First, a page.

“[Jesus] is the head of the body, the church. He is the beginning, the firstborn from the dead, that in everything he might be preeminent. For in him all the fullness of God was pleased to dwell, and through him to reconcile to himself all things, whether on earth or in heaven, making peace by the blood of his cross. And you, who once were alienated and hostile in mind, doing evil deeds, he has now reconciled in his body of flesh by his death, in order to present you [THE CHURCH!] holy and blameless and above reproach before him,” (Colossians 1:18–22, ESV)
Jesus made peace by the blood of his cross and proved victory of death by being raised from the dead. His life, freely and graciously given as a gift to his church by the Spirit, animates us to join God on mission if we are will to have open eyes and hearts.
The discipline of coming together regularly around the Lord’s Table helps us return to Christ and trains us to tend to Christ’s presence not just here, but everywhere we find ourselves during the week.
Think about some of what we do every time we gather around the table:
First, we say the Creed. We renew our commitment to Christ and his kingdom by professing explicitly that we believe he is Lord, he God, he is alive and the fundamental implications of that.
Second, we exchange the peace. We externalize our desire and God’s plan that we would be at peace with one another because we are peace with God.
Third, we say prayers of thanks and blessing for the great works of God on our behalf, and we explicitly invite the Holy Spirit to empower us to be more like Jesus by allowing to us feed on him in our hearts by faith and with thanksgiving.
Fourth, we bring our material gifts to the table, offering back to God the first fruits of what he has blessed us with.
Fifth, we are energized as God gives gracious of himself to us in Jesus.
The idea is that in this time of discernment of Christ’s presence, we learn to live lives of commitment, forgiveness, reconciliation, worship, sacrificial generosity, and living by grace all the time. And we learn not just to live it all the time, but see it in any place. As we learn to discern Christ’s presence in these things, we join God on mission where he is at work.
So, I hope you can see how foundational what we do on Sunday morning is to a life of mission—because the discipline of the Table isn’t confined to Sunday Morning.
David Fitch suggests in his book Faithful Presence, that we think of the Discipline of the Lord’s Table has happening in three circles.
The first circle is the “close” circle. This is what happens on Sunday Morning. Here we gather as God’s faithful people. Christ is host and we are the guests at a family meal.
The second circle might be called the dotted circle. Here, we take the kind of life we discerned in and express in the close circle, and we live it out in our own homes, primarily among Christians but with a special space to welcome the stranger to a literal table, a real meal in the community. As people gather around the Christian’s table, Christ’s presence is brought into the neighborhood. Now, this still takes discernment! This isn’t just a fun barbeque but a time of intentional prayer, reconciliation, discussion, and explicit tending to the presence of Christ around a common meal.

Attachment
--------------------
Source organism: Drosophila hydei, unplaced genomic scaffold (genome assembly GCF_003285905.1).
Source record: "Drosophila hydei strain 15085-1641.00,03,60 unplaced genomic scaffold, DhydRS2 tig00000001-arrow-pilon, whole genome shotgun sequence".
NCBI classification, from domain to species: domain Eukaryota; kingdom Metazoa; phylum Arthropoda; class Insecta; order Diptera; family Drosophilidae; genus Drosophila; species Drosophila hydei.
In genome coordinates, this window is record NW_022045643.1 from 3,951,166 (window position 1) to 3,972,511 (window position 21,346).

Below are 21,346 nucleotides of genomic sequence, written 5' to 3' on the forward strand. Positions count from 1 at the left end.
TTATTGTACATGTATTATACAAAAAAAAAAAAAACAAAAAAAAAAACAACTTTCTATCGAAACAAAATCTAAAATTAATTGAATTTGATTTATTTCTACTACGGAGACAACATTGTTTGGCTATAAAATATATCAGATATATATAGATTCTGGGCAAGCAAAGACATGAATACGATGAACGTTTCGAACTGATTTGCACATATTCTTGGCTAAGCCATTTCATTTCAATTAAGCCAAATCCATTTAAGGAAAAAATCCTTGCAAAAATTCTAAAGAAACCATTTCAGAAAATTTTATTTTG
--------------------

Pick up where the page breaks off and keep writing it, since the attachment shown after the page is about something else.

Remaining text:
We can think of the third circle as a half-circle or open circle. The half circle is the world where the hurting and broken people live their everyday lives. These are the corner coffee shops, the bars & pubs, the restaurants on busy streets. Fitch says,
“Into these half circles Christians go, imitating Christ as he enters the homes of the marginalized, the publicans, and the sinners.
Here, like Jesus, we go, not as hosts inviting people to our table, but as guests, submitting ourselves to the hospitality of others.”
In the half circle we are especially weak, vulnerable, and out of control. It is an opportunity to identify with Jesus and tend to his presence in a special way, the way he tended to our presence by visiting the homes of those estranged from God.
We need all three circles. If we only practice the close circle, we have gone into maintenance-mode, and we’ve lost the mission of table fellowship in and with the world. If we practice only the dotted circle, we lose the crucial space to connect people in our neighborhoods and areas of influence to the presence of Christ.
Finally, if we attempt to practice only the half circle, we quickly become exhausted from the effort with not renewal at the close circle and sustaining relationships in the dotted circle.
Each of us has an opportunity today to evaluate how we are practicing this discipline in all three circles.
Every Sunday we have an opportunity to tend to the presence of Christ in the close circle. This is a good to time to ask yourself if you are really aware and taking advantage of that to the fullest.
I think our church is growing into the dotted circle right now. I think of Fr. Scott and Kim’s Connect Group, I think of the men and women’s potlucks. I want you pray and think about you might be part of how we can continue to grow in that circle as a community.
I also want you think about the half-circle. Where are those places that you can bring Christ’s presence simply by being present yourself? For David Fitch it was McDonald’s near his church where we did sermon prep every Tuesday morning, and local bar where he would be present each Thursday evening. Where do you see God already at work? Where might he being calling you to extend your Eucharistic worship into the world?
We can’t afford to neglect this discipline. It’s absolutely foundational, because the discipline of the Table comes to us straight from Jesus and leads us straight to Jesus. It is the first place where his abundant life is expressed among his faithful people. It challenges our social, economic, and political order and reorients us back to Jesus and his Lordship in his upside-down kingdom, where the weak are strong, the last are first, the lost are found. And it is the discipline that makes way for us to invite others into that kingdom.
 1 Cor. 11:30
 Fitch. Faithful Presence, p. 61